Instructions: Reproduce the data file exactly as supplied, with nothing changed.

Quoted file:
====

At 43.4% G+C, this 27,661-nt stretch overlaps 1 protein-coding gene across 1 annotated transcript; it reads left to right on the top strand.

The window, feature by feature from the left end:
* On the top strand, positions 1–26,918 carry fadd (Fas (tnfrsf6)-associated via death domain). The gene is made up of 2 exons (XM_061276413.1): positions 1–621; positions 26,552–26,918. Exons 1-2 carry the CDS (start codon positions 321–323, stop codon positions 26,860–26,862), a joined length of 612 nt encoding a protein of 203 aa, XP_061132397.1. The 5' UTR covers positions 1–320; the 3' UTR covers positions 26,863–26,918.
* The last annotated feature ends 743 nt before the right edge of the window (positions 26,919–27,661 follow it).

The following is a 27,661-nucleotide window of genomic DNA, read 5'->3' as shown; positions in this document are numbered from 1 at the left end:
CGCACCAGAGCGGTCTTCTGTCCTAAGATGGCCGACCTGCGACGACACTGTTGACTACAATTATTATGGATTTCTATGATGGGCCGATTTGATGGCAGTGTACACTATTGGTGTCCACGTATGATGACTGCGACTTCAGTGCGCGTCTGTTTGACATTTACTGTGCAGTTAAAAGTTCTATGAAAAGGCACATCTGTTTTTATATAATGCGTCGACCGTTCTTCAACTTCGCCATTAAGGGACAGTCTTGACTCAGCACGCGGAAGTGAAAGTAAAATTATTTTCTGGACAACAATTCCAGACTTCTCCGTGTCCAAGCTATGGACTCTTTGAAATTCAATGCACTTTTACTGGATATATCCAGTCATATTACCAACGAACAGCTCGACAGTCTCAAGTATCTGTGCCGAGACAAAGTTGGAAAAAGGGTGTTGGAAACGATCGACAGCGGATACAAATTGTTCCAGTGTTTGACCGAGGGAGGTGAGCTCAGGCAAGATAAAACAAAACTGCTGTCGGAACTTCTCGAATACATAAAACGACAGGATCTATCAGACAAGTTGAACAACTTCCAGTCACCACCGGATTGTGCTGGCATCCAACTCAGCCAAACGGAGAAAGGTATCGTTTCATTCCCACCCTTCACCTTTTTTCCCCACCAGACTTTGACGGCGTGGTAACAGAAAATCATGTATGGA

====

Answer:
At 43.4% G+C, this 27,661-nt stretch overlaps 1 protein-coding gene across 1 annotated transcript; it reads left to right on the top strand.

The window, feature by feature from the left end:
* On the top strand, positions 1–26,918 carry fadd (Fas (tnfrsf6)-associated via death domain). The gene is made up of 2 exons (XM_061276413.1): positions 1–621; positions 26,552–26,918. Exons 1-2 carry the CDS (start codon positions 321–323, stop codon positions 26,860–26,862), a joined length of 612 nt encoding a protein of 203 aa, XP_061132397.1. The 5' UTR covers positions 1–320; the 3' UTR covers positions 26,863–26,918.
* The last annotated feature ends 743 nt before the right edge of the window (positions 26,919–27,661 follow it).

The following is a 27,661-nucleotide window of genomic DNA, read 5'->3' as shown; positions in this document are numbered from 1 at the left end:
CGCACCAGAGCGGTCTTCTGTCCTAAGATGGCCGACCTGCGACGACACTGTTGACTACAATTATTATGGATTTCTATGATGGGCCGATTTGATGGCAGTGTACACTATTGGTGTCCACGTATGATGACTGCGACTTCAGTGCGCGTCTGTTTGACATTTACTGTGCAGTTAAAAGTTCTATGAAAAGGCACATCTGTTTTTATATAATGCGTCGACCGTTCTTCAACTTCGCCATTAAGGGACAGTCTTGACTCAGCACGCGGAAGTGAAAGTAAAATTATTTTCTGGACAACAATTCCAGACTTCTCCGTGTCCAAGCTATGGACTCTTTGAAATTCAATGCACTTTTACTGGATATATCCAGTCATATTACCAACGAACAGCTCGACAGTCTCAAGTATCTGTGCCGAGACAAAGTTGGAAAAAGGGTGTTGGAAACGATCGACAGCGGATACAAATTGTTCCAGTGTTTGACCGAGGGAGGTGAGCTCAGGCAAGATAAAACAAAACTGCTGTCGGAACTTCTCGAATACATAAAACGACAGGATCTATCAGACAAGTTGAACAACTTCCAGTCACCACCGGATTGTGCTGGCATCCAACTCAGCCAAACGGAGAAAGGTATCGTTTCATTCCCACCCTTCACCTTTTTTCCCCACCAGACTTTGACGGCGTGGTAACAGAAAATCATGTATGGA